As of November 5, 2018 MCPL Express @ Mid-County Community Recreation Center has been closed. The equipment is being moved to provide holds locker and book drop service at the Marilyn Praisner Community Recreation Center in 2019 while Marilyn Praisner Library undergoes renovation.
New Building Update
Progress is being made on the new Wheaton Library building interior now. Drywall is being installed and rooms are taking shape. The pictures below show the interior of the new library. There will be eight collaboration group rooms and two quiet study rooms. There will be two collaboration rooms next to the children’s area and two next to the teen area.
Windows are being completed and the storefront enclosure is being worked on. Grading and equipment placement for the park is in progress. Drywall installation on the second floor shared rooms is in progress as well.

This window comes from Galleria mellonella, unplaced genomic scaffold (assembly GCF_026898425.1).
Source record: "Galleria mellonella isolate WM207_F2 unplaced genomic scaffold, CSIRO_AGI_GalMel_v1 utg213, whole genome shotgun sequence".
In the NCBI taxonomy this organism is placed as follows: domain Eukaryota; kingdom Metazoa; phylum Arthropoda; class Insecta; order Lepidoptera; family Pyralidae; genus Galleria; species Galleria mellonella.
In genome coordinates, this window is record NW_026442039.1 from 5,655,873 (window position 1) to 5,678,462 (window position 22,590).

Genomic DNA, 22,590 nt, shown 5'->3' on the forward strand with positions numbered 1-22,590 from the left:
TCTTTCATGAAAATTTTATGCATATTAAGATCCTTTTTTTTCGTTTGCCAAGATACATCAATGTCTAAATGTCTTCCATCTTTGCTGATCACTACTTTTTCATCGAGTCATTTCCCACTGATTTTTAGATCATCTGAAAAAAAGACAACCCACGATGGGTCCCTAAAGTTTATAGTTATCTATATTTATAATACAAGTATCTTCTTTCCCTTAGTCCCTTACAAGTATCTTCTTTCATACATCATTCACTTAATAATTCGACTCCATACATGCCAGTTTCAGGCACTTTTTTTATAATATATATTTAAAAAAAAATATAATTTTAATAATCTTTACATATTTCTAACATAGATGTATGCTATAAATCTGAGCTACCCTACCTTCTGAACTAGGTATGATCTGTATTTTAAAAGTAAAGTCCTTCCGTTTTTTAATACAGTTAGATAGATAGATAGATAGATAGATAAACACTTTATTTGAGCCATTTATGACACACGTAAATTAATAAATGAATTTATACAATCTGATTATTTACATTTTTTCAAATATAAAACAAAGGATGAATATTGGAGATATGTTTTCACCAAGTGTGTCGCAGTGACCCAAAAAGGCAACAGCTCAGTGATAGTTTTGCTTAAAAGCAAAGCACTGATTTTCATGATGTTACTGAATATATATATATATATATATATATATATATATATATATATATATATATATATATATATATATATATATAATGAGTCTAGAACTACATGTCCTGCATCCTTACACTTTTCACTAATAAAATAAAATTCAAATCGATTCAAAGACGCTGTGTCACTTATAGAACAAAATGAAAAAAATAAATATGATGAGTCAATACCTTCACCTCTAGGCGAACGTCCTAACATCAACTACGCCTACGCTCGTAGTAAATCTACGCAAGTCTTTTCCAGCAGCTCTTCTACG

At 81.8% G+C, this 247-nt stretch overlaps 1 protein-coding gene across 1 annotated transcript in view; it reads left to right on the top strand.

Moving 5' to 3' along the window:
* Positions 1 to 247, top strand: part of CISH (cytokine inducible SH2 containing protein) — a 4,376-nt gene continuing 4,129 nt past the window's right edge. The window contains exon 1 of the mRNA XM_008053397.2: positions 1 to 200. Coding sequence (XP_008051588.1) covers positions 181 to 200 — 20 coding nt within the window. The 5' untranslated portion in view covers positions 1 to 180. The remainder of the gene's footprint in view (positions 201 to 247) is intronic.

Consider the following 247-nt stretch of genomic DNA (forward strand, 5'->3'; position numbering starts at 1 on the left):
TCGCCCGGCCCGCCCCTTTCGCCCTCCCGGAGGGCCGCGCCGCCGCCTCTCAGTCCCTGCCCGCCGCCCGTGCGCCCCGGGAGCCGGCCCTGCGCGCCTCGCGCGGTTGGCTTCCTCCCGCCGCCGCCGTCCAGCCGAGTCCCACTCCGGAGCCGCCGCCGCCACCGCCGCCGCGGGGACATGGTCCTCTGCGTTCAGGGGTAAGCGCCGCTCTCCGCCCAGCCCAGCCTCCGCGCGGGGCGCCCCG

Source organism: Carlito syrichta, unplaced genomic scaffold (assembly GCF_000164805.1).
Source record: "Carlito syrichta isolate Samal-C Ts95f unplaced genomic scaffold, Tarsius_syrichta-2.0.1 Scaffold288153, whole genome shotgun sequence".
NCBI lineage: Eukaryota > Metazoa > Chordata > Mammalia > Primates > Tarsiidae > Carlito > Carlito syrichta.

At Silver Spring Library, children have their own inviting space, the entire 5th floor of the library! We invite you to come and explore. It’s a great space for children to discover books, attend programs, do homework, read, use our computers, and play in our Early Literacy Center.
Step off the elevator or turn from the stairs and you see two halves to the 5th floor. On the left are materials for older children, generally those in elementary school. To the right is the baby, preschool, and beginner reader area. Wander from one to the other if you wish.
Here’s a look at the area for older children. Lots of books! Fiction and fact books and graphic novels. You can also find audio books on CD, children’s magazines, family DVDs, and series books.
Try one of our internet computers for children with Microsoft Office software. Lots of children use them for homework and for fun, too! We also have AWE station computers. They are loaded with child-tested software that makes learning science, math, geography and reading fun.
Check out the area for younger children and